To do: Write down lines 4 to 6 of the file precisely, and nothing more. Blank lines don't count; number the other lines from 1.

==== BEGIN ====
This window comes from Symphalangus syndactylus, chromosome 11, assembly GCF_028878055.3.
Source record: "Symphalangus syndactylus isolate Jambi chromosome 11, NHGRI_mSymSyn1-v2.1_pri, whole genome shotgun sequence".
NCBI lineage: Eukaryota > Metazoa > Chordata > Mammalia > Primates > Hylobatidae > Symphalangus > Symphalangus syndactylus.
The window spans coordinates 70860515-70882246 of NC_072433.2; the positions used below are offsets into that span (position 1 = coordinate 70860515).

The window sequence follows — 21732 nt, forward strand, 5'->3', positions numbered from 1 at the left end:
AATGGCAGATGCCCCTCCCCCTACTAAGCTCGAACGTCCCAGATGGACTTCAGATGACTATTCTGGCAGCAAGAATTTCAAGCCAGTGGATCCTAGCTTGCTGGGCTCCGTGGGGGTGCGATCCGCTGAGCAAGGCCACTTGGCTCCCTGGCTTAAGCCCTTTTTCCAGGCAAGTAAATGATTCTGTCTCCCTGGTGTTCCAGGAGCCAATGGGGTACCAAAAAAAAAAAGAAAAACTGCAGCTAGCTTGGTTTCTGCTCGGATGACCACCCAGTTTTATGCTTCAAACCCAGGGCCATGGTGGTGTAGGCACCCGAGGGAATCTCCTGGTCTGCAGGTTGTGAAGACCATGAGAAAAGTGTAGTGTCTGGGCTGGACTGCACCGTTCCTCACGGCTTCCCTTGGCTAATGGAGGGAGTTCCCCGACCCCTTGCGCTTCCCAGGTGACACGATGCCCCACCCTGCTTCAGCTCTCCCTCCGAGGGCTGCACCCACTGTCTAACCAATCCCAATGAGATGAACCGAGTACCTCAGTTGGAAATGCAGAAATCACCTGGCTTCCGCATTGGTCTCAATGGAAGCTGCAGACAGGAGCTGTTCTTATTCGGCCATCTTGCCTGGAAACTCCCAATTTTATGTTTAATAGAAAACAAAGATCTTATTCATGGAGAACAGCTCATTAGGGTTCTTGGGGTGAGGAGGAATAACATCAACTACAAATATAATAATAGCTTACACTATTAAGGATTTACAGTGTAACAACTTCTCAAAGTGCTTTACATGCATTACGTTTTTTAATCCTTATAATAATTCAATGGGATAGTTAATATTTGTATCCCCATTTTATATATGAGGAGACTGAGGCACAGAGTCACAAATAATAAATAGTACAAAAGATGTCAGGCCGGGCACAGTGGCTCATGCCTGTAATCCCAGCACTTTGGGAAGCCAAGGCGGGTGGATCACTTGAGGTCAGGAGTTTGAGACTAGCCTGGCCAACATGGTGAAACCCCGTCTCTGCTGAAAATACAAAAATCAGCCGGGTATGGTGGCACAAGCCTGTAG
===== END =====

The window spans coordinates 70860515-70882246 of NC_072433.2; the positions used below are offsets into that span (position 1 = coordinate 70860515).

The window sequence follows — 21732 nt, forward strand, 5'->3', positions numbered from 1 at the left end:
AATGGCAGATGCCCCTCCCCCTACTAAGCTCGAACGTCCCAGATGGACTTCAGATGACTATTCTGGCAGCAAGAATTTCAAGCCAGTGGATCCTAGCTTGCTGGGCTCCGTGGGGGTGCGATCCGCTGAGCAAGGCCACTTGGCTCCCTGGCTTAAGCCCTTTTTCCAGGCAAGTAAATGATTCTGTCTCCCTGGTGTTCCAGGAGCCAATGGGGTACCAAAAAAAAAAAGAAAAACTGCAGCTAGCTTGGTTTCTGCTCGGATGACCACCCAGTTTTATGCTTCAAACCCAGGGCCATGGTGGTGTAGGCACCCGAGGGAATCTCCTGGTCTGCAGGTTGTGAAGACCATGAGAAAAGTGTAGTGTCTGGGCTGGACTGCACCGTTCCTCACGGCTTCCCTTGGCTAATGGAGGGAGTTCCCCGACCCCTTGCGCTTCCCAGGTGACACGATGCCCCACCCTGCTTCAGCTCTCCCTCCGAGGGCTGCACCCACTGTCTAACCAATCCCAATGAGATGAACCGAGTACCTCAGTTGGAAATGCAGAAATCACCTGGCTTCCGCATTGGTCTCAATGGAAGCTGCAGACAGGAGCTGTTCTTATTCGGCCATCTTGCCTGGAAACTCCCAATTTTATGTTTAATAGAAAACAAAGATCTTATTCATGGAGAACAGCTCATTAGGGTTCTTGGGGTGAGGAGGAATAACATCAACTACAAATATAATAATAGCTTACACTATTAAGGATTTACAGTGTAACAACTTCTCAAAGTGCTTTACATGCATTACGTTTTTTAATCCTTATAATAATTCAATGGGATAGTTAATATTTGTATCCCCATTTTATATATGAGGAGACTGAGGCACAGAGTCACAAATAATAAATAGTACAAAAGATGTCAGGCCGGGCACAGTGGCTCATGCCTGTAATCCCAGCACTTTGGGAAGCCAAGGCGGGTGGATCACTTGAGGTCAGGAGTTTGAGACTAGCCTGGCCAACATGGTGAAACCCCGTCTCTGCTGAAAATACAAAAATCAGCCGGGTATGGTGGCACAAGCCTGTAG